Laursen learned of the CCF through the license state program, and she said the plate not only advertises her own sense of urgency about climate change but also her belief that market-based solutions such as carbon offsets are one important part of the solution.

I wanted to put my money where my mouth is on the issue of climate change.

All of the carbon projects used to offset emissions are locally based, supporting clean energy and "climate benefit" projects for communities and lands across Colorado. Zakreski noted these locally based offsets, which deliver recognizable benefits to the state, as a cornerstone of the program.

The CCF helps people manage their emissions not just from driving but also from flying on airplanes and using energy in their homes. The fund uses a relatively simple three-part process. First, interested individuals, households and businesses use the fund’s online calculator to measure their carbon footprint referring to the aforementioned three activities. Then CCF offers ideas and tips as to how these groups can monitor their impact and reduce emissions. Finally, the fund provides tax deductible offsets for the part of their environmental footprint that can’t be controlled or reduced.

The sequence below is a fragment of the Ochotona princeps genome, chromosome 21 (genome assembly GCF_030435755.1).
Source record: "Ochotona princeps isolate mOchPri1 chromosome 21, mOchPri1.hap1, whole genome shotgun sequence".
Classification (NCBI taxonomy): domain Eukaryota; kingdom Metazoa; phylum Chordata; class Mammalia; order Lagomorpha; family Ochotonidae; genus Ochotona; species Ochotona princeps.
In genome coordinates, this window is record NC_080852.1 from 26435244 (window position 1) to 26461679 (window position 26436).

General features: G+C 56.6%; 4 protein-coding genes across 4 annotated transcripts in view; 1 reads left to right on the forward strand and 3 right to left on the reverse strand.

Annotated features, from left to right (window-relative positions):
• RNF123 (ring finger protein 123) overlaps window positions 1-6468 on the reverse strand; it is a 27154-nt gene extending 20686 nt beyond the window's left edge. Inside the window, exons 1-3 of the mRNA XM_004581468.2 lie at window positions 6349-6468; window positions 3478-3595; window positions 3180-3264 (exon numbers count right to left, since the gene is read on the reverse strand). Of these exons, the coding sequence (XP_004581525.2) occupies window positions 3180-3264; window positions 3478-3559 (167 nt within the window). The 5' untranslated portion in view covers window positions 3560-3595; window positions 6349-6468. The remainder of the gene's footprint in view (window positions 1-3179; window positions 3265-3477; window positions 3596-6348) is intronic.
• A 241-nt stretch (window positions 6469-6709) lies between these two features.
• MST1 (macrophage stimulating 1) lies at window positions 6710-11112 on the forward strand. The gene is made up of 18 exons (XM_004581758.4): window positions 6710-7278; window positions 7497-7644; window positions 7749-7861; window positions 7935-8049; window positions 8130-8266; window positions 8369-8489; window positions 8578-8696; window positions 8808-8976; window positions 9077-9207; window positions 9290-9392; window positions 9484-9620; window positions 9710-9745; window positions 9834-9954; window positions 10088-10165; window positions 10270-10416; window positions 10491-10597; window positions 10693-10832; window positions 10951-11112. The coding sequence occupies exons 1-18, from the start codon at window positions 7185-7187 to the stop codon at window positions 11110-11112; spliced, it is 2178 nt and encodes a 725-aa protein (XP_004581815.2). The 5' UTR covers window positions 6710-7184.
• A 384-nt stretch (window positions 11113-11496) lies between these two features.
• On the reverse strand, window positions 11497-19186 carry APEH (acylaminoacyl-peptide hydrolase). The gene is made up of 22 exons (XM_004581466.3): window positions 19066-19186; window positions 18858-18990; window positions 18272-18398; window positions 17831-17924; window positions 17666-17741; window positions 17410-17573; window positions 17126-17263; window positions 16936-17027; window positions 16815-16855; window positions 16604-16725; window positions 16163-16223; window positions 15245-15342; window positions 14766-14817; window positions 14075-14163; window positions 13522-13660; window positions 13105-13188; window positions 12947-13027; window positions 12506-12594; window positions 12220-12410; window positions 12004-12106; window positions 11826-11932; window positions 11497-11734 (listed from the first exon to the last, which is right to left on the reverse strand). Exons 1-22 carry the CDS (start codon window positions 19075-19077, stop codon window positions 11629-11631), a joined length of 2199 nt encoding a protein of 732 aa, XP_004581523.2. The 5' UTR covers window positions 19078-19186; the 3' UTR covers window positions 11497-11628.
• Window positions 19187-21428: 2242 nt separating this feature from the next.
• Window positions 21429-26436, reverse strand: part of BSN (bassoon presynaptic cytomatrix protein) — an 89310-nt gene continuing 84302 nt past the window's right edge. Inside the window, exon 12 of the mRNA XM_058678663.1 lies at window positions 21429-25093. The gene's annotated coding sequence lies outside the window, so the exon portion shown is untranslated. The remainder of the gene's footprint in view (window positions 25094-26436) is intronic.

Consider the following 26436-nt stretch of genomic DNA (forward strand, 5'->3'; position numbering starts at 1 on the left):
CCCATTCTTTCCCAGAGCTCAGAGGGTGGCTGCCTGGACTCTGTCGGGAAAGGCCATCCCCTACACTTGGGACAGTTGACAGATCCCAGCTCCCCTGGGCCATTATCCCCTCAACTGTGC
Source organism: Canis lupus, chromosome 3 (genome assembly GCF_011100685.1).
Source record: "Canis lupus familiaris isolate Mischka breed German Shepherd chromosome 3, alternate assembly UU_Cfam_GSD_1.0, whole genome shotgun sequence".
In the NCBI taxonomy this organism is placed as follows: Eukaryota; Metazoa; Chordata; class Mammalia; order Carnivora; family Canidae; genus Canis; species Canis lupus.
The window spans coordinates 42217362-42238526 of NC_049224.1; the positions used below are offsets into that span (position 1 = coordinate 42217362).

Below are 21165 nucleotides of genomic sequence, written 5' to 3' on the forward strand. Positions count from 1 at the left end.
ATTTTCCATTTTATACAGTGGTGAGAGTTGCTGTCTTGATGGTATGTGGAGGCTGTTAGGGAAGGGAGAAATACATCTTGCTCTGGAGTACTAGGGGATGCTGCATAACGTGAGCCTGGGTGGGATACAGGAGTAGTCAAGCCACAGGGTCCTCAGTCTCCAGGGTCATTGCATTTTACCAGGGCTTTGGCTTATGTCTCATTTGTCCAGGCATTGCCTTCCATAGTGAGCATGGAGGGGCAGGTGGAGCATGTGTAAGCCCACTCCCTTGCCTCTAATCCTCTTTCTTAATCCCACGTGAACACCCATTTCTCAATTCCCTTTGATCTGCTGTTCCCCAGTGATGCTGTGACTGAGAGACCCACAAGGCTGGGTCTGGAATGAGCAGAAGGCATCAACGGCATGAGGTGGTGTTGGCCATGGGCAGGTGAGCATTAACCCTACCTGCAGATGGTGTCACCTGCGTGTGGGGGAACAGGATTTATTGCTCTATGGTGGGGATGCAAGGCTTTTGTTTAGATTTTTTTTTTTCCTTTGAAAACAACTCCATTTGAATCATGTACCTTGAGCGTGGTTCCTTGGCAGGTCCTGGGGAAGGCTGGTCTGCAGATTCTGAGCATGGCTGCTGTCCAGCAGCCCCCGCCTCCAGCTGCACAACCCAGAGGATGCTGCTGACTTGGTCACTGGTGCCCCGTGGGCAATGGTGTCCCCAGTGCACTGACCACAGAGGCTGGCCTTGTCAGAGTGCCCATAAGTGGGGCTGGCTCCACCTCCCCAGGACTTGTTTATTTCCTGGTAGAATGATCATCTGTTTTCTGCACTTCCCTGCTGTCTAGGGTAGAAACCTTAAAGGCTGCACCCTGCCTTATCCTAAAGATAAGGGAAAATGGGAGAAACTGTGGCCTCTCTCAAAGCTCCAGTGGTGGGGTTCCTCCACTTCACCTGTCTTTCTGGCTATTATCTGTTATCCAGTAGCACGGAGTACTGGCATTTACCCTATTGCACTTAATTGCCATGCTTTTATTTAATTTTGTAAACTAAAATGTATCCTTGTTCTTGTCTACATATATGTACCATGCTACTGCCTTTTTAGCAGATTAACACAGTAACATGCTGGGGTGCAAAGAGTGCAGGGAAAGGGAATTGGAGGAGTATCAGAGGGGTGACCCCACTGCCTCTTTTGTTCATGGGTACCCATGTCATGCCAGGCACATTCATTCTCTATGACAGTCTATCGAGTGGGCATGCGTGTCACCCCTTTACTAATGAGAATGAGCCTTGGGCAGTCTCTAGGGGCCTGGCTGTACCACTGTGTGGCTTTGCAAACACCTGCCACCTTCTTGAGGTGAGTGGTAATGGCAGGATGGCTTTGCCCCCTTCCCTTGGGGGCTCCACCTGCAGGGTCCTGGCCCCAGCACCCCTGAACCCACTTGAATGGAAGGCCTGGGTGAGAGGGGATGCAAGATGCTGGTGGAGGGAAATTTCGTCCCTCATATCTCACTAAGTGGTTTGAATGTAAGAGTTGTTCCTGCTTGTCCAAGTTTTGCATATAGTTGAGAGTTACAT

Coming home

Hamilton and Zakreski both noted the importance of having a Colorado-based nonprofit run the CCF as it is unique to the state. Peter Krahenbuhl, director of strategic partnerships and consulting at NCS, agreed.